What Fat Women Want

Wanting to be thin is only part of the story

Spring Cleaning

Not according to the Mayo Clinic

Among the many recent headlines in obesity studies is the announcement by the Mayo Clinic that obese women participate in an average of one hour of vigorous activity per year.

On the face of it, this is a distressing headline, but my first thought was to ask what in the world said women actually do in the other 8,759 hours of the year? If nearly 3,000 of those hours are spent sleeping, that leaves well over 5,000 hours of – what, exactly?

This winter I had the unpleasant opportunity of experiencing My 500-Pound Life, that horrifying reality television series about people so severely obese they are bed-bound. I didn’t cross the 500-pound mark, thank goodness, but I had the flu and fought a 102° fever for five days. I was so ill that I wasn’t making it to the potty accurately and so weak that when friends began to insist I go to the emergency room, I couldn’t figure out how to bathe and dress, or imagine how I could stay upright for the trip and the wait. Besides, what could the ER do except maybe hydrate me, which I was doing myself?

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When the fever finally broke, I remained in bed a few more days, still very weak although, at least, continent. But there came a day when I couldn’t stand myself, my pajamas or my sheets any more. I showered. I got dressed. I changed the bed linens.

And that’s when I found out how much fitness ground I had lost in ten days. I was sweating and panting when I finished remaking the bed. It felt like I’d climbed a mountain.

What the stories that grew out of the Mayo Clinic’s findings overlooked, I realized, is that exercise for an obese person is different than it is for a thinner person. It’s a shame that this fact goes unrecognized because it only enhances fat phobia. The TIME Magazine article’s subtitle is “They don't spend enough time doing fat-burning activities like jogging.”

First of all, “they”? How…elitist this word is in this context. “They,” here, suggests too strongly that there is a class that is “other,” “alien,” lazy, slothful, taking up space and resources that could be given to “us”.

And jogging? Do doctors really expect that an obese woman is going to put on sweat clothes and run jigglingly down the street or on a gym treadmill? Do doctors know what that would do to her joints? Do doctors understand the concept of embarrassment?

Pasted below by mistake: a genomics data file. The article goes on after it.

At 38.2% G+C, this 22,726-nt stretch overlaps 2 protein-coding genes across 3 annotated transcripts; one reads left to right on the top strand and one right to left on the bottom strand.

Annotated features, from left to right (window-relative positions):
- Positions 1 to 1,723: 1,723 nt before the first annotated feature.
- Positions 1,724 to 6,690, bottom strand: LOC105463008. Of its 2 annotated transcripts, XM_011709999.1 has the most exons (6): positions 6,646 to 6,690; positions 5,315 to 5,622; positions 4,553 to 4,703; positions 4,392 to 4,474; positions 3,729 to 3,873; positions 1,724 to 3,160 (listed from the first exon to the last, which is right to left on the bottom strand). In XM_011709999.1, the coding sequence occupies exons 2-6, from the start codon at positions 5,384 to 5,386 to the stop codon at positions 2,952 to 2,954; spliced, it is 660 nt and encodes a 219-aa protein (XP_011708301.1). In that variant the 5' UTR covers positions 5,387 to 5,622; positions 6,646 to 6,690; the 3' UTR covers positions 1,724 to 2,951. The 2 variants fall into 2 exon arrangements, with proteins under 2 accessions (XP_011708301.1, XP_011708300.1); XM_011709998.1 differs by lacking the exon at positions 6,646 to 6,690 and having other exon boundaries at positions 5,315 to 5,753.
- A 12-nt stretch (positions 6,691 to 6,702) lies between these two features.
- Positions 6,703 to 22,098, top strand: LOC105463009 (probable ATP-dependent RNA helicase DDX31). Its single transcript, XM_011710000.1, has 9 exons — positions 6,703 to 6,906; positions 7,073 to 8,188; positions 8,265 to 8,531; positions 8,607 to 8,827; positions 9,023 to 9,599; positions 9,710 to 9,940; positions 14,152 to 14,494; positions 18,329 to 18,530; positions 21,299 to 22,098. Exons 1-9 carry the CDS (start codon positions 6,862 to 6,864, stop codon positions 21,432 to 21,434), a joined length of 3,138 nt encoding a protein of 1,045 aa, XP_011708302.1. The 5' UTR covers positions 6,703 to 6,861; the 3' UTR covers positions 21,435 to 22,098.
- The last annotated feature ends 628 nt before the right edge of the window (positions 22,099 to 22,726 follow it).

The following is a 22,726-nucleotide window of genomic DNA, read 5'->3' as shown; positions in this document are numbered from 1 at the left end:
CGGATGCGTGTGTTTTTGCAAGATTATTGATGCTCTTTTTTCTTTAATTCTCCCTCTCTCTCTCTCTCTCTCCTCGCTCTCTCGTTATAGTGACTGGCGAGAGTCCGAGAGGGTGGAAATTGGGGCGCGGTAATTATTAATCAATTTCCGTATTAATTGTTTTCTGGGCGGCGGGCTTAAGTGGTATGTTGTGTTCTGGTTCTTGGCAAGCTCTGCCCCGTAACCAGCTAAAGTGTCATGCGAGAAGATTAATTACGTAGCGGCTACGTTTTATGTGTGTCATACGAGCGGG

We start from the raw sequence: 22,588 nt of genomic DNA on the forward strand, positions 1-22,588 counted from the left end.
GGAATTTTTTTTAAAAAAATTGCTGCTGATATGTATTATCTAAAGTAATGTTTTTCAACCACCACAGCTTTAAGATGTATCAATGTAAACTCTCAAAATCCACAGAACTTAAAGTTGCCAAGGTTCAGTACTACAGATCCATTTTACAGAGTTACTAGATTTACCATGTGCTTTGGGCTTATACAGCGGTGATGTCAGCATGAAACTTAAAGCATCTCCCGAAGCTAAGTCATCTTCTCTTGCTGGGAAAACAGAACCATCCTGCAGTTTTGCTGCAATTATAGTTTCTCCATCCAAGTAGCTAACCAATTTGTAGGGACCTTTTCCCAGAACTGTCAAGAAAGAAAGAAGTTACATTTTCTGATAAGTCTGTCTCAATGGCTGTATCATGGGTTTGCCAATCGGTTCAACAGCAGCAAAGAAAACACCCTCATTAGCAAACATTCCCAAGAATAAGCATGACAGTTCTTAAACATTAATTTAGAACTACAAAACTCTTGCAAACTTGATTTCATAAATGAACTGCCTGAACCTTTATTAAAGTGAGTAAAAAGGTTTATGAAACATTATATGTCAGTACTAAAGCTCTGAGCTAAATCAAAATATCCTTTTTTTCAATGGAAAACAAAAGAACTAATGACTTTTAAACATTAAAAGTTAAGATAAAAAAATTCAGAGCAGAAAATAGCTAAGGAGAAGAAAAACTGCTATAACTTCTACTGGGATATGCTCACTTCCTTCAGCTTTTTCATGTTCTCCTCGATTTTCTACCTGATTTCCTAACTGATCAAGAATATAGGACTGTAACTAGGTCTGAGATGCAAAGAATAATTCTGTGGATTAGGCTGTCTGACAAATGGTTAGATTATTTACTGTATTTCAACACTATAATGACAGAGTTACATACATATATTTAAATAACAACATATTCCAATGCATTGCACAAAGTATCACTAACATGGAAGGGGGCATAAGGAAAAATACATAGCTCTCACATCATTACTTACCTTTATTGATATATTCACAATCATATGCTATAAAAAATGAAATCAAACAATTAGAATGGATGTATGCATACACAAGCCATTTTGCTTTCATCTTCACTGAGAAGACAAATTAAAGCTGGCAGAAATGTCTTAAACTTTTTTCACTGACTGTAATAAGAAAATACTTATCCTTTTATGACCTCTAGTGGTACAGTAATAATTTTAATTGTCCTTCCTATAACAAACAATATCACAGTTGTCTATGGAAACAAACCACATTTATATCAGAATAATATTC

For the purposes of this post, I’ve concocted Hannah, who is 5’4.5” and 220 pounds. Her BMI is 37.2, which makes Hannah solidly obese, 7.3 points above the top number for overweight. When Hannah goes out to weed the crocuses, which are finally springing to purple hope here in Brooklyn, she uses up 200 calories in the half hour it takes. Her cousin, Amy, happens to be the same height but weighs 140 pounds with a BMI of 23.7, the high-ish end of normal weight according to the NIH BMI calculator. In a month, Amy will be planting petunias, burning up 127 calories in a half hour.

If Hannah happens to play the piano, she burns 46 more calories in a half hour of Rogers and Hammerstein than her equally talented cousin. If she takes a slow half-hour walk – not unlike going grocery shopping – she burns another 46 more calories than Amy.

The calculator I’m using doesn’t list housework, let alone break it down the way it does speed of walking or what Hannah is doing with her triceps. But scrubbing a bathtub or lifting and carrying laundry are that much more arduous for Hannah than for Amy. Factor in the caloric cost of ordinary tasks several or many times a day and Hannah comes out the winner.

I am obese. I walk dogs for a minimum of three hours a day. I would call our pace mostly leisurely. I’m not out of breath and I’m not damaging my knees. I’m also using 300 calories that an Amy does not in those hours of window shopping or strolling through DUMBO.

I don’t care how sophisticated Mayo’s accelerometers are because I know what a difference there is in the simple task of changing the sheets when I’m recovering from the flu and when I’m in good health.

Do us a favor the next time you see a fat woman walking across a parking lot or snooping around at a craft fair: what is thoughtless movement for you is true physical activity for them. And then, if you’re the sort, bless her for the effort.

Frances Kuffel is the author of Passing for Thin: Losing Half My Weight and Finding My Self.

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